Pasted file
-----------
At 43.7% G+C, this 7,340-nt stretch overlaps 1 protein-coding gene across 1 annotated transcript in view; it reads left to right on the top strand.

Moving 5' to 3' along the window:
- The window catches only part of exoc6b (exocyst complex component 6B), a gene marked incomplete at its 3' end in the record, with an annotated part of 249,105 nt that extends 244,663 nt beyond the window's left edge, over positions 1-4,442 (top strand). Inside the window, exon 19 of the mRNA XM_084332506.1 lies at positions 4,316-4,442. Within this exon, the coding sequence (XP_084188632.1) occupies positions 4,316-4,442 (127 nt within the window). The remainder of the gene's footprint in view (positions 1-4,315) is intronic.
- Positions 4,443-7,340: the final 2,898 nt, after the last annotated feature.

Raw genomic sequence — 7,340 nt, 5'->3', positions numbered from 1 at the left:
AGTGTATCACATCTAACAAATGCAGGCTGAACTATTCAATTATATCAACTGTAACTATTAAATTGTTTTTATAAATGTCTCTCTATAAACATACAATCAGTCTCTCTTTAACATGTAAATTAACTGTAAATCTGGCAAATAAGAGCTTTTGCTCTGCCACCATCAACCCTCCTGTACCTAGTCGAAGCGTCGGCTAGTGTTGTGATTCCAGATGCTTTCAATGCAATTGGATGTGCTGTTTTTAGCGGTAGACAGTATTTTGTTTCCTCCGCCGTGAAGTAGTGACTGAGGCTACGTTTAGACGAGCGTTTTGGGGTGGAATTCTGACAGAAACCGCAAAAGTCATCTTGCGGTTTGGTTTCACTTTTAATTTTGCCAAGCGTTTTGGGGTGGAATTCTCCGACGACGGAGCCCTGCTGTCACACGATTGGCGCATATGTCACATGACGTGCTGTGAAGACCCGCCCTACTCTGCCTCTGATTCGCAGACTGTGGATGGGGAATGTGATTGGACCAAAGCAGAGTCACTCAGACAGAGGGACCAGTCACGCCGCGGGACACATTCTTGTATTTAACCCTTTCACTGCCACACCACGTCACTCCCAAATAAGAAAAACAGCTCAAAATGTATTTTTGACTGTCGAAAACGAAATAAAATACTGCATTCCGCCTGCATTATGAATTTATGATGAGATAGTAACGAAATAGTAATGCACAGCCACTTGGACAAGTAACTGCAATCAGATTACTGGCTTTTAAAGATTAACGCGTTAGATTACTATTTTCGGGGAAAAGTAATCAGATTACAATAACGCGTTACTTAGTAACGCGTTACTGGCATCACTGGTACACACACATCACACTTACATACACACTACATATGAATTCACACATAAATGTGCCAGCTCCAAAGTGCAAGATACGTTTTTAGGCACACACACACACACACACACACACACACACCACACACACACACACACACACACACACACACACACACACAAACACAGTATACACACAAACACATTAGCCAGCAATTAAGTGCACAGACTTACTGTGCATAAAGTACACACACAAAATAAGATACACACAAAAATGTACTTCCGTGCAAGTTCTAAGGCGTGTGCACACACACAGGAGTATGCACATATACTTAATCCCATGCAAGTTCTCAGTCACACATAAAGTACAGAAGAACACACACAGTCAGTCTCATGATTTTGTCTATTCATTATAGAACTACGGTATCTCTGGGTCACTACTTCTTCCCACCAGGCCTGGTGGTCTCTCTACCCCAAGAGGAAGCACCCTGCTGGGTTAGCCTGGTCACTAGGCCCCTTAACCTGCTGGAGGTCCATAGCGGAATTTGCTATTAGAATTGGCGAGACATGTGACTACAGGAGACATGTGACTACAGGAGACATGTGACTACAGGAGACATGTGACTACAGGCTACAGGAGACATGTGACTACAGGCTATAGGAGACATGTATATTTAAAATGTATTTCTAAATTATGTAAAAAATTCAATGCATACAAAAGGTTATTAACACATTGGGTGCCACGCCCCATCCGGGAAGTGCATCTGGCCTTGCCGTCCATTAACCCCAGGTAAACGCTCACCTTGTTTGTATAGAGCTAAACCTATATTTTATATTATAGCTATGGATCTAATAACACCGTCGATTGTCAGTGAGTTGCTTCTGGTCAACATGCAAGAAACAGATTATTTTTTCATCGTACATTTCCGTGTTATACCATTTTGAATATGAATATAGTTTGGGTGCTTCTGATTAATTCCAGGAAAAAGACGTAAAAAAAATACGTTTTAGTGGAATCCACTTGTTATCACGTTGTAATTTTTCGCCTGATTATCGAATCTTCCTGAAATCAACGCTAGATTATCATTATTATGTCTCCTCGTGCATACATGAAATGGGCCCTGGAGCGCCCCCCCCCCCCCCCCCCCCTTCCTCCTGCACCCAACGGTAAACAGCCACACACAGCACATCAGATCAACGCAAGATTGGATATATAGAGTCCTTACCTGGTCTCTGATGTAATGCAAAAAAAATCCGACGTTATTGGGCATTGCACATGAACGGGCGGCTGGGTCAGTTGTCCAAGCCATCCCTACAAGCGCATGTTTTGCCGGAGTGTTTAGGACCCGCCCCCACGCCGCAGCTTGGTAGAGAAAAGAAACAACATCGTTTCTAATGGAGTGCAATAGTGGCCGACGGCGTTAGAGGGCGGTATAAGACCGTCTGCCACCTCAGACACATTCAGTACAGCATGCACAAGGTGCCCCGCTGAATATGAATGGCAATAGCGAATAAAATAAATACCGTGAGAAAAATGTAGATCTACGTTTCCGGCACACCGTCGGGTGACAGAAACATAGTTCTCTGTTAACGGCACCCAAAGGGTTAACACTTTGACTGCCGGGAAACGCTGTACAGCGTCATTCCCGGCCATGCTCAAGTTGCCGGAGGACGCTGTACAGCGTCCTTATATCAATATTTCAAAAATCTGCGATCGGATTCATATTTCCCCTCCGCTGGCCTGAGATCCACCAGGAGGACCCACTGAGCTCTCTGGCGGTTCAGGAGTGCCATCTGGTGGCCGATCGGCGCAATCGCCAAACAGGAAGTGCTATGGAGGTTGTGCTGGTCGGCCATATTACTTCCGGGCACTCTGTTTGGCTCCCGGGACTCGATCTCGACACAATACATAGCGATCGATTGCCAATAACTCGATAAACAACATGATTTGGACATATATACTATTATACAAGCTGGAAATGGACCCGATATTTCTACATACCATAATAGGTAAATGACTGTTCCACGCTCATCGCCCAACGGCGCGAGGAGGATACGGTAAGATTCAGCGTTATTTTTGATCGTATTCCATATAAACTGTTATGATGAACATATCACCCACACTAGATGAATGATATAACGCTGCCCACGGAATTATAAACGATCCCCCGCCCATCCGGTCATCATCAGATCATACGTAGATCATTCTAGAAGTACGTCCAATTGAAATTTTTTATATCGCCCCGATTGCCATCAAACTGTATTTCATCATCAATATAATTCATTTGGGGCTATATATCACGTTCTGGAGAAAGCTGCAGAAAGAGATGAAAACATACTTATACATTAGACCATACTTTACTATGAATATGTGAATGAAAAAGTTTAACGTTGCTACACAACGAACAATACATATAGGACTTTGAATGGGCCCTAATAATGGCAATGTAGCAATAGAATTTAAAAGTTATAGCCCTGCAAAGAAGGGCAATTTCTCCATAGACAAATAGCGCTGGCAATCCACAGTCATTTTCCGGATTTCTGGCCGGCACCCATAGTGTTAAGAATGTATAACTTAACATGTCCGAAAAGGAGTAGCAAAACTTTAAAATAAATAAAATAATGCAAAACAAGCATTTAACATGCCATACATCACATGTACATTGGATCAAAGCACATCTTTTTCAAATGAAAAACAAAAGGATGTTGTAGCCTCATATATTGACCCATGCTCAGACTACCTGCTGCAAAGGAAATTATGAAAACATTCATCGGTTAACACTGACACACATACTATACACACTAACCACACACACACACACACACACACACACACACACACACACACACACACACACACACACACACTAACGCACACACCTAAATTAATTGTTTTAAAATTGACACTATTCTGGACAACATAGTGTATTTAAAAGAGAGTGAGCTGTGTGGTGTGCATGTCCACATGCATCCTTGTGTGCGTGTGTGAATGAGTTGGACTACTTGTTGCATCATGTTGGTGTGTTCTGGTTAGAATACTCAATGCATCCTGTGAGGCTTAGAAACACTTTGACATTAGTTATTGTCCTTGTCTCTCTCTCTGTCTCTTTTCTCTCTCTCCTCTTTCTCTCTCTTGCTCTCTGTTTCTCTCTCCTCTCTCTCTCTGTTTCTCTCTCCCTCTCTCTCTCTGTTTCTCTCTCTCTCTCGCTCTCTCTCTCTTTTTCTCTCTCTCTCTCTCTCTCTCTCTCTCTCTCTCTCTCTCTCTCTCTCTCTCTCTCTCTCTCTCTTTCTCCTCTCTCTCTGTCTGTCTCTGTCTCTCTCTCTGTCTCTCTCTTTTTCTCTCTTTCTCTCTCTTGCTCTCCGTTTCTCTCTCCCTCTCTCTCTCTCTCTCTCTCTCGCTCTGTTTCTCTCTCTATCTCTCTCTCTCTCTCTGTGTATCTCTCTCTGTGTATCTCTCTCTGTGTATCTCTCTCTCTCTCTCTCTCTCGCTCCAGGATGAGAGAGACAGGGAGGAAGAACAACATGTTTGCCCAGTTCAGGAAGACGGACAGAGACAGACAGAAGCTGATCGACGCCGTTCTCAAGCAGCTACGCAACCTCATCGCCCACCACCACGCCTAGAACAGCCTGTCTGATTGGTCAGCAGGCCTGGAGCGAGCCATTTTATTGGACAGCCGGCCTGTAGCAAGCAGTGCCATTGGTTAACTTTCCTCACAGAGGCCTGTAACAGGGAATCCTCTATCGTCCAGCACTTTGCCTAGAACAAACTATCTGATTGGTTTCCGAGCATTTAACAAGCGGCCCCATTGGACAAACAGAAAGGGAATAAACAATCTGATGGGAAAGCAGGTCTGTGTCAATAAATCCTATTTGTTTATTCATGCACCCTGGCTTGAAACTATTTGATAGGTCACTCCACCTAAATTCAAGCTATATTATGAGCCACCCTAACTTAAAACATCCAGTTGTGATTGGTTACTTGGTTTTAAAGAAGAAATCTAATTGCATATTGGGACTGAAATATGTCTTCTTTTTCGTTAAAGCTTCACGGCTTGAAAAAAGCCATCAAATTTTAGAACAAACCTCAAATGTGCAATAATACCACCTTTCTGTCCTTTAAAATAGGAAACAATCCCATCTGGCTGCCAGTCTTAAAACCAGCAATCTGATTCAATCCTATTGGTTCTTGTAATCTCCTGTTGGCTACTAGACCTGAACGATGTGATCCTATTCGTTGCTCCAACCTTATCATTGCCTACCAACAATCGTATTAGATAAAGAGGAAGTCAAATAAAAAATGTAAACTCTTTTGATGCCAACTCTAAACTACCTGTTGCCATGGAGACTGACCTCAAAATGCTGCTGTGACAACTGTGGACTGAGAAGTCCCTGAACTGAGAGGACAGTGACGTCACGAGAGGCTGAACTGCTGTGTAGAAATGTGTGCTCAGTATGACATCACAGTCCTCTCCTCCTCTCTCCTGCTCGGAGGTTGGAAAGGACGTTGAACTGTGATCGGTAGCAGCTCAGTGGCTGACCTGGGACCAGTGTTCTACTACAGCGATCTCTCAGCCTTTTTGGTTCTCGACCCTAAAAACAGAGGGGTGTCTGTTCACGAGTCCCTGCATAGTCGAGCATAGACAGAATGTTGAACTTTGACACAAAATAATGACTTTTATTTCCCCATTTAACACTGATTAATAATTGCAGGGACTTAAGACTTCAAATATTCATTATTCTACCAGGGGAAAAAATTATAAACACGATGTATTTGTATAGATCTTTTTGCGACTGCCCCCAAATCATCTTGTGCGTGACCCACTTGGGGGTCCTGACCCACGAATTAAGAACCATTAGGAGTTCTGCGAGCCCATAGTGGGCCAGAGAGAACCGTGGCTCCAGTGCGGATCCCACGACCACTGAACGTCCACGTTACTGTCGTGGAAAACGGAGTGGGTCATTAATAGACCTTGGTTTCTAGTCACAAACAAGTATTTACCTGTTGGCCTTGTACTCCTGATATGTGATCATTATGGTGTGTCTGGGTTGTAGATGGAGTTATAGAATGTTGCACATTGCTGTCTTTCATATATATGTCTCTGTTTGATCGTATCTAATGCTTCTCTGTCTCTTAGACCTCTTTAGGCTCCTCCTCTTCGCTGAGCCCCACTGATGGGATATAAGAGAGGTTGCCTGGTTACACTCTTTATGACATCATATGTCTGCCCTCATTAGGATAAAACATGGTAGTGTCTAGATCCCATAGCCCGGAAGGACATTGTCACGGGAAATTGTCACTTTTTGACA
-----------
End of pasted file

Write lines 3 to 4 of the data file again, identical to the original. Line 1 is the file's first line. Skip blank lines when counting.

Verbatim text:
- The window catches only part of exoc6b (exocyst complex component 6B), a gene marked incomplete at its 3' end in the record, with an annotated part of 249,105 nt that extends 244,663 nt beyond the window's left edge, over positions 1-4,442 (top strand). Inside the window, exon 19 of the mRNA XM_084332506.1 lies at positions 4,316-4,442. Within this exon, the coding sequence (XP_084188632.1) occupies positions 4,316-4,442 (127 nt within the window). The remainder of the gene's footprint in view (positions 1-4,315) is intronic.
- Positions 4,443-7,340: the final 2,898 nt, after the last annotated feature.